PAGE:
Dr. Scott Doyle





        Dr. Scott Doyle received his B.S. from the University of Wisconsin-Madison in 1995 and his D.D.S. from the University of Minnesota in 1999. He served in the United States Air Force for 7 years, including an Advanced Education in General Dentistry residency. Dr. Doyle obtained both his M.S. and Certificate in Endodontics from the University of Minnesota in 2004. He currently practices with Metropolitan Endodontics and serves as an Associate Clinical Professor for the Division of Endodontics at the University of Minnesota. Dr. Doyle is a Diplomate of the American Board of Endodontics. He is a Past President of the Minnesota Association of Endodontists, Chair of the AAE Continuing Education Committee, and serves as a reviewer for the Journal of Endodontics. Dr. Doyle has authored multiple articles in scientific journals, as well as a chapter on the “Endodontic Applications of CBCT” in an upcoming textbook.



 Treatment Planning:  Endodontics and Implants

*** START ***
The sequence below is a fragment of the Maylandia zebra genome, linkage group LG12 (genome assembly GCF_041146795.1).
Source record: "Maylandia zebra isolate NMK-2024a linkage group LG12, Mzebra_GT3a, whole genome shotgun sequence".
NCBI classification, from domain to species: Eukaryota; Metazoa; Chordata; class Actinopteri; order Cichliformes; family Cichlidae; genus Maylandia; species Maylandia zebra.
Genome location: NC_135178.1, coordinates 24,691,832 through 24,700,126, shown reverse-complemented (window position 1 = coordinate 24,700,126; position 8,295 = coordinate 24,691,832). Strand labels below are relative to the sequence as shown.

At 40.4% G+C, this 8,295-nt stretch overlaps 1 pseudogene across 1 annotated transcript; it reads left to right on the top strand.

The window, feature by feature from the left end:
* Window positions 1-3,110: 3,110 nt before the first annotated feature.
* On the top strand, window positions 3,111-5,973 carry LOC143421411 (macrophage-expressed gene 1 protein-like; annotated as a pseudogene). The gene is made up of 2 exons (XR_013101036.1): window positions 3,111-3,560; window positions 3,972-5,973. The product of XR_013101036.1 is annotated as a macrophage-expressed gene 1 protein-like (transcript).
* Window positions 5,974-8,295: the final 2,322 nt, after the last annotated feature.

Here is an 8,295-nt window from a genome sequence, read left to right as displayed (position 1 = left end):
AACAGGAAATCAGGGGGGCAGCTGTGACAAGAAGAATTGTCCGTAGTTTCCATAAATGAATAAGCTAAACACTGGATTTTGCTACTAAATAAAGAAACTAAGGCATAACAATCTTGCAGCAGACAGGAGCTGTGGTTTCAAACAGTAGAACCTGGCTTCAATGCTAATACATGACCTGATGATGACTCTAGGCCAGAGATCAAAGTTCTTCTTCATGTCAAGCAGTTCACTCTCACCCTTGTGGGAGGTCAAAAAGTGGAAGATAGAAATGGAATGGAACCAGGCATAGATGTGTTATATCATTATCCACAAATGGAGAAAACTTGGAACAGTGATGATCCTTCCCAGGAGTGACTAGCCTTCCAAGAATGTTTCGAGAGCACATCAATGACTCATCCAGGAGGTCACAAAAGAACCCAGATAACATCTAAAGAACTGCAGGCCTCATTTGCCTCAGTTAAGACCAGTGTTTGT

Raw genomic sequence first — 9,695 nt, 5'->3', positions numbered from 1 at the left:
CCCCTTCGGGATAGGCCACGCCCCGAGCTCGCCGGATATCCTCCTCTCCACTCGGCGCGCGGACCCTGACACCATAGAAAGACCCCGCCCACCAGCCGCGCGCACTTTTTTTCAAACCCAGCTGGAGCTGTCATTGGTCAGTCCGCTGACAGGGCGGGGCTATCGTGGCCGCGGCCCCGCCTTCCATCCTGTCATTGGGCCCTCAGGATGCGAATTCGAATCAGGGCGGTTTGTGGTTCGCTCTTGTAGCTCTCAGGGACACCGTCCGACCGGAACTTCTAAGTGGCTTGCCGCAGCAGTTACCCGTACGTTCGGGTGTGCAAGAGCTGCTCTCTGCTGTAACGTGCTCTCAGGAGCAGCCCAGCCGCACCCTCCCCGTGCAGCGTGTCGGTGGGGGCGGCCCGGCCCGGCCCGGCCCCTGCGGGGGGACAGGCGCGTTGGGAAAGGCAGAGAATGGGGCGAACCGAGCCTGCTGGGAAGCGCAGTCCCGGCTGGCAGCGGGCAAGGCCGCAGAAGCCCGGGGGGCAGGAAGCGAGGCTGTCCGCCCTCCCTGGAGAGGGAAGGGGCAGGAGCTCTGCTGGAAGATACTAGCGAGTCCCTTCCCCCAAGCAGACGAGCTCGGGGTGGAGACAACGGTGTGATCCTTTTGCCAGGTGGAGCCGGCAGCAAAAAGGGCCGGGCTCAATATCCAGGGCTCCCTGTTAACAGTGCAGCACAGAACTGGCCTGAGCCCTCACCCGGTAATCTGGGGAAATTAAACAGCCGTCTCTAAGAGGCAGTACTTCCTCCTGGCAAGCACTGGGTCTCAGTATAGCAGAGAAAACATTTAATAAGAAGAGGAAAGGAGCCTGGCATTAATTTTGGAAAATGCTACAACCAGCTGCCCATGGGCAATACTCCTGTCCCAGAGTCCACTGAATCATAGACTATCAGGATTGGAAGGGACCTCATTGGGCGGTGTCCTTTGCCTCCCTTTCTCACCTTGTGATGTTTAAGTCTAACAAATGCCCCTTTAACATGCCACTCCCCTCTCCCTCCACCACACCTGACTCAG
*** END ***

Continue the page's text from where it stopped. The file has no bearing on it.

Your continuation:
Helping patients maintain their dentition is the fundamental goal of dentistry.  A wide range of endodontic procedures result in a high level of tooth retention and patient satisfaction.  Large-scale studies provide strong support that the restored endodontically treated tooth offers a highly predictable, long-term way of preserving nature’s “implant”—a tooth with an intact periodontal ligament.  Thus, excellent endodontic treatment followed by an immediate restoration of equal quality promises to give patients service and function while maintaining their esthetics for years.  The results of multiple studies indicate that the high survival rates for the natural tooth are similar to those reported for the restored single-tooth implant.  Therefore, clinicians must consider additional factors when making treatment planning decisions, all of which must be in the best interest of the patient.  Endodontic treatment and implant therapy should not be viewed as competing alternatives, rather as complementary treatment options for the appropriate patient situation. 


Learning Objectives:

  1. Describe the reported survival rates of initial nonsurgical root canal treatment, retreatment and microsurgery.  Compare these rates to those reported for single-tooth implants.
  2. List factors that influence the decision-making process when treatment planning for endodontic treatment and single-tooth implants.
  3. Discuss how CBCT imaging can serve as a valuable adjunct for diagnosis and treatment planning.
  4. Review potential complications associated with each treatment modality.
  5. Discuss the importance of interdisciplinary consultation between general dentists and specialists.